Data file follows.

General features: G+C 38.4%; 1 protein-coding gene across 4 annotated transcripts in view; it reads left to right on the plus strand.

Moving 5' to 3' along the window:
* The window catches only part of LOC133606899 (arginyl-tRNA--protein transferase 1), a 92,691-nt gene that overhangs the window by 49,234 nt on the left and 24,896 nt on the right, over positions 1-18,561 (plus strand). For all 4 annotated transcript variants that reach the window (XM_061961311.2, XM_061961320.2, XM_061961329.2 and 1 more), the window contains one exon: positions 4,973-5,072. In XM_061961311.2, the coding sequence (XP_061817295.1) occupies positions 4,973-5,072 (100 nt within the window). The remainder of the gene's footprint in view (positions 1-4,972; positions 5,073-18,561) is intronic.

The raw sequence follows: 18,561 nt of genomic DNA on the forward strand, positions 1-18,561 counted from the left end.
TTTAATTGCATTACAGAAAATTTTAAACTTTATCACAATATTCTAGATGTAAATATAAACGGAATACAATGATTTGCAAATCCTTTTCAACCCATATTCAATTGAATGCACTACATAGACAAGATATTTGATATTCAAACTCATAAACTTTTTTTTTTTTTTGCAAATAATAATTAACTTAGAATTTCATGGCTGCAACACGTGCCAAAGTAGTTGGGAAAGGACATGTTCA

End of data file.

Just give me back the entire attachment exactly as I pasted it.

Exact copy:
General features: G+C 38.4%; 1 protein-coding gene across 4 annotated transcripts in view; it reads left to right on the plus strand.

Moving 5' to 3' along the window:
* The window catches only part of LOC133606899 (arginyl-tRNA--protein transferase 1), a 92,691-nt gene that overhangs the window by 49,234 nt on the left and 24,896 nt on the right, over positions 1-18,561 (plus strand). For all 4 annotated transcript variants that reach the window (XM_061961311.2, XM_061961320.2, XM_061961329.2 and 1 more), the window contains one exon: positions 4,973-5,072. In XM_061961311.2, the coding sequence (XP_061817295.1) occupies positions 4,973-5,072 (100 nt within the window). The remainder of the gene's footprint in view (positions 1-4,972; positions 5,073-18,561) is intronic.

The raw sequence follows: 18,561 nt of genomic DNA on the forward strand, positions 1-18,561 counted from the left end.
TTTAATTGCATTACAGAAAATTTTAAACTTTATCACAATATTCTAGATGTAAATATAAACGGAATACAATGATTTGCAAATCCTTTTCAACCCATATTCAATTGAATGCACTACATAGACAAGATATTTGATATTCAAACTCATAAACTTTTTTTTTTTTTTGCAAATAATAATTAACTTAGAATTTCATGGCTGCAACACGTGCCAAAGTAGTTGGGAAAGGACATGTTCA